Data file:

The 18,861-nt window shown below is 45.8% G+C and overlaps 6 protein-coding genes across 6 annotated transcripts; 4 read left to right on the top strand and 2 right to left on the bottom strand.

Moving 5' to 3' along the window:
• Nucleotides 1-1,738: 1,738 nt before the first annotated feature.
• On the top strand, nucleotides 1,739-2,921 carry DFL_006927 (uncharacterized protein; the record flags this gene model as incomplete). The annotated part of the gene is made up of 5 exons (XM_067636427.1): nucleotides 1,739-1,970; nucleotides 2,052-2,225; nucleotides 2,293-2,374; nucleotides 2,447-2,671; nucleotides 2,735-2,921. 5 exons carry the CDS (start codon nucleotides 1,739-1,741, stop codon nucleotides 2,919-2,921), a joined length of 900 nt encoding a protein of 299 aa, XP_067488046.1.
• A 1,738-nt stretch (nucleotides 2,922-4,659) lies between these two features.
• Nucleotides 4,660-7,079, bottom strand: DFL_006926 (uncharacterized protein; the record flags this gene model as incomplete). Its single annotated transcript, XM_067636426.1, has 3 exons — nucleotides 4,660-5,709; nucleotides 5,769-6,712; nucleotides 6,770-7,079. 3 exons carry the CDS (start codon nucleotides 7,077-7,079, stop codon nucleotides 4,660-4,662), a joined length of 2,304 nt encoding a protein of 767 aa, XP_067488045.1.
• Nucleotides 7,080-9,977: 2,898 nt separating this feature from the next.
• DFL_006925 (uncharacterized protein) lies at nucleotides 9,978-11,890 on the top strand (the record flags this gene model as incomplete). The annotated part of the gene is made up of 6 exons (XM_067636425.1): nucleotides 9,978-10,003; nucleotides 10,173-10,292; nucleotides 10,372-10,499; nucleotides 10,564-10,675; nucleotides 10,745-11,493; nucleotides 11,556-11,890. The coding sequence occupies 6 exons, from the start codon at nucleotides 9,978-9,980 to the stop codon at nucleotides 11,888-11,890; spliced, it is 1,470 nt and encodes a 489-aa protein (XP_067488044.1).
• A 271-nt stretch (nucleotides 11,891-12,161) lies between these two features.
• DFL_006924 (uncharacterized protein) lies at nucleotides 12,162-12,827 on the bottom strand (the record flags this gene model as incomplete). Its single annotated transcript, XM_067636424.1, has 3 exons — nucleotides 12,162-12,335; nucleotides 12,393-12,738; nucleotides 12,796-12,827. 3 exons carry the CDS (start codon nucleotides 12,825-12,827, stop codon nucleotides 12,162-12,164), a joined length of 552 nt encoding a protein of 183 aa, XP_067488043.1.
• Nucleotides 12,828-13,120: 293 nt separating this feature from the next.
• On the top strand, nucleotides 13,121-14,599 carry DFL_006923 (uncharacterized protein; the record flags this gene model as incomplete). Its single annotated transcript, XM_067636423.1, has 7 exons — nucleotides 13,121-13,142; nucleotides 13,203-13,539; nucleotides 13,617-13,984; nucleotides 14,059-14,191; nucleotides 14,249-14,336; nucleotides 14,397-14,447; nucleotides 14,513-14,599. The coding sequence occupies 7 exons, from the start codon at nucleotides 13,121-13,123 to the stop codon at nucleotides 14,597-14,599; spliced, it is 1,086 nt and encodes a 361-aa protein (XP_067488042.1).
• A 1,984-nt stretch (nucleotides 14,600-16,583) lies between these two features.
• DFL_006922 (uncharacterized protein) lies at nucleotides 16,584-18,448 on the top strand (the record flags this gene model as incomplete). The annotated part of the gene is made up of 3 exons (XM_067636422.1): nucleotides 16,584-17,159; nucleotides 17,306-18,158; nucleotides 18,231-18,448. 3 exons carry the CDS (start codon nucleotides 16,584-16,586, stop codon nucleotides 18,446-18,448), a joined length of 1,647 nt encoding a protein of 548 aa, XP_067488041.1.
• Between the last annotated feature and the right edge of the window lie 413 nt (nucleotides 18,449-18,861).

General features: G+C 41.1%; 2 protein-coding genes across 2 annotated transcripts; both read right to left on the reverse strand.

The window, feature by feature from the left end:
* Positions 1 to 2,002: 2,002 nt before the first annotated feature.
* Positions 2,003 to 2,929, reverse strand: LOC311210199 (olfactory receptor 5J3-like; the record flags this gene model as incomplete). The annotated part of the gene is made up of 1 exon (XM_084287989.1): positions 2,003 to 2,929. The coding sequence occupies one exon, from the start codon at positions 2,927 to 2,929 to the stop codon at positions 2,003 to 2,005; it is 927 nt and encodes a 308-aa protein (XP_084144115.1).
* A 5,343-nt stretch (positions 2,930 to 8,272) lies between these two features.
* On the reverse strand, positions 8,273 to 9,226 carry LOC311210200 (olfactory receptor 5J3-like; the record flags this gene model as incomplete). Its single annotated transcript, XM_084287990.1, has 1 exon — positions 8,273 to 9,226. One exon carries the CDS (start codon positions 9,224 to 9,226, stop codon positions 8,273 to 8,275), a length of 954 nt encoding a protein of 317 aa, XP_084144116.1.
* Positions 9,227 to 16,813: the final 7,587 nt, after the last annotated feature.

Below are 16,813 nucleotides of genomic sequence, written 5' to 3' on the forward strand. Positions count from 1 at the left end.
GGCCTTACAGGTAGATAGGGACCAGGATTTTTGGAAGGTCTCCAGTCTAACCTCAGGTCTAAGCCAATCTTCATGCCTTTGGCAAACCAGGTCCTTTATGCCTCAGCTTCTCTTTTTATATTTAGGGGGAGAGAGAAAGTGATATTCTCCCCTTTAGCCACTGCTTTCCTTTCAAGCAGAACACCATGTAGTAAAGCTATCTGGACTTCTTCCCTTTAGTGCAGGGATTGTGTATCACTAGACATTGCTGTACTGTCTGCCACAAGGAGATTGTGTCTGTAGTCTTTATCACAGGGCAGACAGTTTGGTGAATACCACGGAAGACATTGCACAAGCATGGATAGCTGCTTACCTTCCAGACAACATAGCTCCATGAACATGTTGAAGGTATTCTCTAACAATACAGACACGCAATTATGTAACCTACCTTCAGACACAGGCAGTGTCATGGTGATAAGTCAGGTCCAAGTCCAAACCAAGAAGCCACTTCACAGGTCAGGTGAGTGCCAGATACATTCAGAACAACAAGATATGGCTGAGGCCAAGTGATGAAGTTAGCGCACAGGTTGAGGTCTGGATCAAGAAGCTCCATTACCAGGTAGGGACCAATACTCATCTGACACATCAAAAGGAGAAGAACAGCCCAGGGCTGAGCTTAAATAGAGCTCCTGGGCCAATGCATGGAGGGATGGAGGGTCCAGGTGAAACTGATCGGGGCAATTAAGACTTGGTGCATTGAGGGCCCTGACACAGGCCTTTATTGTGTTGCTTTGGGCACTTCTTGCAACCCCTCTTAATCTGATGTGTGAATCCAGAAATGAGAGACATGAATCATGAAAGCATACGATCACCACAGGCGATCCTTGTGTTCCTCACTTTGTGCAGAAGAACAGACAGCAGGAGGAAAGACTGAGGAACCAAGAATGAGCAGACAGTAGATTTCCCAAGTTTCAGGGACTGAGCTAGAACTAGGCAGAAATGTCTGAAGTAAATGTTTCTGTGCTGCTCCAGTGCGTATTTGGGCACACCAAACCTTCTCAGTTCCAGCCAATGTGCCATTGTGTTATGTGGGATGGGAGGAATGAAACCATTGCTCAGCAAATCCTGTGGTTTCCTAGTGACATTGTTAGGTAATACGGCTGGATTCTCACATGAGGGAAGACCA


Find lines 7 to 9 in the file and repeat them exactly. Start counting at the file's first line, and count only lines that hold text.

• Nucleotides 7,080-9,977: 2,898 nt separating this feature from the next.
• DFL_006925 (uncharacterized protein) lies at nucleotides 9,978-11,890 on the top strand (the record flags this gene model as incomplete). The annotated part of the gene is made up of 6 exons (XM_067636425.1): nucleotides 9,978-10,003; nucleotides 10,173-10,292; nucleotides 10,372-10,499; nucleotides 10,564-10,675; nucleotides 10,745-11,493; nucleotides 11,556-11,890. The coding sequence occupies 6 exons, from the start codon at nucleotides 9,978-9,980 to the stop codon at nucleotides 11,888-11,890; spliced, it is 1,470 nt and encodes a 489-aa protein (XP_067488044.1).
• A 271-nt stretch (nucleotides 11,891-12,161) lies between these two features.